It is therefore quite clear that the Sahara Desert was not born in one synchronized tipping event. Nonetheless, the case of the green Sahara reminds us that we also need to take spatial interactions into account, because the winds and currents in the atmosphere and ocean couple different locations. Naturally, this connection tends to be strongest between adjacent places since properties like water and energy are transported from one place to the next. But large-scale circulation features like the African monsoon or the ocean’s overturning circulation can also couple locations very far from each other. Strong links in the network of interactions can synchronize transitions and promote abrupt change far from the origin of its occurrence. An abrupt climate change at a single location may thus trigger a domino effect of climate changes at different locations. The question is therefore not only whether tipping points exist but also whether there are local hotspots where a system is particularly vulnerable.
Finally, neither climate feedbacks nor spatial interactions are required to obtain abrupt change on a local level. First of all, ecological systems can have tipping points of their own, and many physical and biological systems have intrinsic thresholds, like the freezing temperature of water or the wilting point of plants. Secondly, a shift in the position of sharp spatial gradients or circulation patterns can cause abrupt change at a particular location. For example, the gradual spatial shift of the vegetation distribution may locally be seen as a sudden desertification. Abrupt change in paleorecords like the dust record mentioned above could thus be interpreted to result from a shift in the desert boundary or the wind direction.
In the light of all these mechanisms at play, the reconstructions from the Sahara leave room for interpretation. Has the Sahara taken its green secret to the grave? And are tipping points only a Fata Morgana, caused by oversimplified models? Research on other potential climate tipping points indicates that this may be true. So far, comprehensive climate models cannot convincingly answer the question if large-scale climate tipping points are ahead in the near future. However, there is evidence that abrupt climate changes happened in the Earth’s history. The potential damage such events may cause, and the large uncertainty of their occurrence, require us to assess the risk of future abrupt change by improving our scientific understanding.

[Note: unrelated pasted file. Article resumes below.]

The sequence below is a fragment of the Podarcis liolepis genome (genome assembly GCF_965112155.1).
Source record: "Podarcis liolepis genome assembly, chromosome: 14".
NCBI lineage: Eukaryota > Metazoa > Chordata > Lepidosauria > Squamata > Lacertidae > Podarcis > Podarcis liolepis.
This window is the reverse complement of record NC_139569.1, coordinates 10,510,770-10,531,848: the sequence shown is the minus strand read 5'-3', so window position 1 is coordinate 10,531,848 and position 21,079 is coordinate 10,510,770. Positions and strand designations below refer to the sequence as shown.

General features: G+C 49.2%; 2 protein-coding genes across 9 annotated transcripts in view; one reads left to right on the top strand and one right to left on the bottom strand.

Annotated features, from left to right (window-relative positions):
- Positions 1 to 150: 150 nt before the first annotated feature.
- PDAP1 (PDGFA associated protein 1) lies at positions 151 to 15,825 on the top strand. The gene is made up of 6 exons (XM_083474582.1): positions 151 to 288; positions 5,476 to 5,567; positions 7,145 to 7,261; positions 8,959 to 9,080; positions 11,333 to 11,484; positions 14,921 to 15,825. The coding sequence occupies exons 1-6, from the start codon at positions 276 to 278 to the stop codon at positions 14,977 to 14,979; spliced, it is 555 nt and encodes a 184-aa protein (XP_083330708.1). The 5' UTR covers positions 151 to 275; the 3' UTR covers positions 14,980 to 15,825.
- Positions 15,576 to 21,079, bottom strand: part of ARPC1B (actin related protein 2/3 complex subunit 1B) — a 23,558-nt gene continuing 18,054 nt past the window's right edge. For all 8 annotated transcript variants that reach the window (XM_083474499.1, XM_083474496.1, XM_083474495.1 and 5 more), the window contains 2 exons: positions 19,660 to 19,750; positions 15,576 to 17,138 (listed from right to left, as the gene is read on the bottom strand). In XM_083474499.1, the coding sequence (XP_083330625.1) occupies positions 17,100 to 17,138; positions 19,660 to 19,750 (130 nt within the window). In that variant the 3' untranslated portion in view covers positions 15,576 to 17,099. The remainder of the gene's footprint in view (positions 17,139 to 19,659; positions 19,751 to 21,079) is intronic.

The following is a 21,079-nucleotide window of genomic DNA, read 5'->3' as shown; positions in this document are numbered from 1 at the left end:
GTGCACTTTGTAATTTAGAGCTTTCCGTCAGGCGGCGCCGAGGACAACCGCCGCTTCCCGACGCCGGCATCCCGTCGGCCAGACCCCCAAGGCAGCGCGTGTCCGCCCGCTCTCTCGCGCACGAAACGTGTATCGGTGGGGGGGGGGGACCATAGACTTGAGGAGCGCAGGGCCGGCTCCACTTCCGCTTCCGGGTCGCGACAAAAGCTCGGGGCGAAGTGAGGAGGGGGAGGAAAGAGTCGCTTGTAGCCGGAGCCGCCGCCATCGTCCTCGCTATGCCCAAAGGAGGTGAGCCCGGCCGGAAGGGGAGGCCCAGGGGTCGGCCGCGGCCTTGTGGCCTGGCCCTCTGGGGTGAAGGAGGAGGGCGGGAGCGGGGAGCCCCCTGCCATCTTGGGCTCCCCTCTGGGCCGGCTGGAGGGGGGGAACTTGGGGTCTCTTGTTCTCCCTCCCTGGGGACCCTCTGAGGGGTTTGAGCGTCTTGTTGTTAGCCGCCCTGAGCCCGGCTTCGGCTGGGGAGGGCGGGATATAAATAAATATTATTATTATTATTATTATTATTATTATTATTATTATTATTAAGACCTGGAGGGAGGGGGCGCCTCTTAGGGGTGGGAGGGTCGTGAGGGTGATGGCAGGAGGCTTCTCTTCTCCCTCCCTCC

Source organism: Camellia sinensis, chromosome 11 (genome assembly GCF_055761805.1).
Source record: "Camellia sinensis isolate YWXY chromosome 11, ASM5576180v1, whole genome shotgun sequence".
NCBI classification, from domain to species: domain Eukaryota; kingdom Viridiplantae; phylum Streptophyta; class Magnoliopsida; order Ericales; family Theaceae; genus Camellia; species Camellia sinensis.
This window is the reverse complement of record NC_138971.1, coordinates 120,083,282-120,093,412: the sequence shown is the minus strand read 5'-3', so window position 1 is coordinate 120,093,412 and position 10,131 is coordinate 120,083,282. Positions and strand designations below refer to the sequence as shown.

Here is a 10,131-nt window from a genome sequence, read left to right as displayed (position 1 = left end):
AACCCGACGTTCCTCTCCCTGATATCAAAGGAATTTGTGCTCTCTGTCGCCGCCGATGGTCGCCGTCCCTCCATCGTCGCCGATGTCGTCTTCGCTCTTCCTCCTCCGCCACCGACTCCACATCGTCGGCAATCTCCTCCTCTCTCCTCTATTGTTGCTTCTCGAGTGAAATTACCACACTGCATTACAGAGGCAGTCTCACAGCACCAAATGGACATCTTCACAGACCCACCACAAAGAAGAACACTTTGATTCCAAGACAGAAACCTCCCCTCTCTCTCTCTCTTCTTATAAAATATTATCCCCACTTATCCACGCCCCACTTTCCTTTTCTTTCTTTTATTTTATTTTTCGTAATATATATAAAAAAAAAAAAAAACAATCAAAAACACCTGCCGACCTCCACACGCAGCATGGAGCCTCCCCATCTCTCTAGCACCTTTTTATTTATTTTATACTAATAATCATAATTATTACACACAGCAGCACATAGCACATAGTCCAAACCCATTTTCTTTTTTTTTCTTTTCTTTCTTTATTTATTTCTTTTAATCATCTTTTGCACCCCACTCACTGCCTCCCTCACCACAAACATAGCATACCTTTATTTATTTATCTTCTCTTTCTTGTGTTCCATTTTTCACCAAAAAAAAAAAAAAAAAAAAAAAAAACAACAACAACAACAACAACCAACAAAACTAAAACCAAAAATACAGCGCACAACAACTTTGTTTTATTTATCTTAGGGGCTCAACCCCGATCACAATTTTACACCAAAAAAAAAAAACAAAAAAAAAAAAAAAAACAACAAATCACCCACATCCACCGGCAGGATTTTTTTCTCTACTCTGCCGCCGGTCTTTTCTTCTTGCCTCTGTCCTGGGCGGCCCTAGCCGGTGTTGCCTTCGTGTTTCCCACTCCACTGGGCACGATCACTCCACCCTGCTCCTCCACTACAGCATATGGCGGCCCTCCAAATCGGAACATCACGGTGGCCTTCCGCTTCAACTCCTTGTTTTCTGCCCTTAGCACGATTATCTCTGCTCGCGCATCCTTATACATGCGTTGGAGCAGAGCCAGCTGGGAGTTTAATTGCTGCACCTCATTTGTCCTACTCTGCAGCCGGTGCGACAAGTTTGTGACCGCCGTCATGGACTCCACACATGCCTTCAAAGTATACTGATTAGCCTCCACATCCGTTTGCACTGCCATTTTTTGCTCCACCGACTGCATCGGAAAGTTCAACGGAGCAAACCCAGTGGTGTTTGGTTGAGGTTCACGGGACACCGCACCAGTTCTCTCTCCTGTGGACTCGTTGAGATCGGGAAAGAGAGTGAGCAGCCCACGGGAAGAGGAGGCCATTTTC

The crucial questions of this assessment are the same as for the Sahara. What is the balance of the relevant feedbacks? How homogeneous is the system and are there strong spatial connections? What is the interplay between fast variability and slow system components, and what can we learn from the variability? Are there natural thresholds which promote or prevent abrupt change? As the physical or biological processes differ in each case, answers may depend on which potential tipping point is considered. Bridging the gap between the world of tipping point concepts and the world of process understanding will therefore be key to scientific progress. The green Sahara provides an example for this challenge. Even though its decline was overall more gradual than previously thought, it remains a fruitful case study to explore the above questions. Insofar, the green Sahara has not turned to dust, but flowers in a greater context.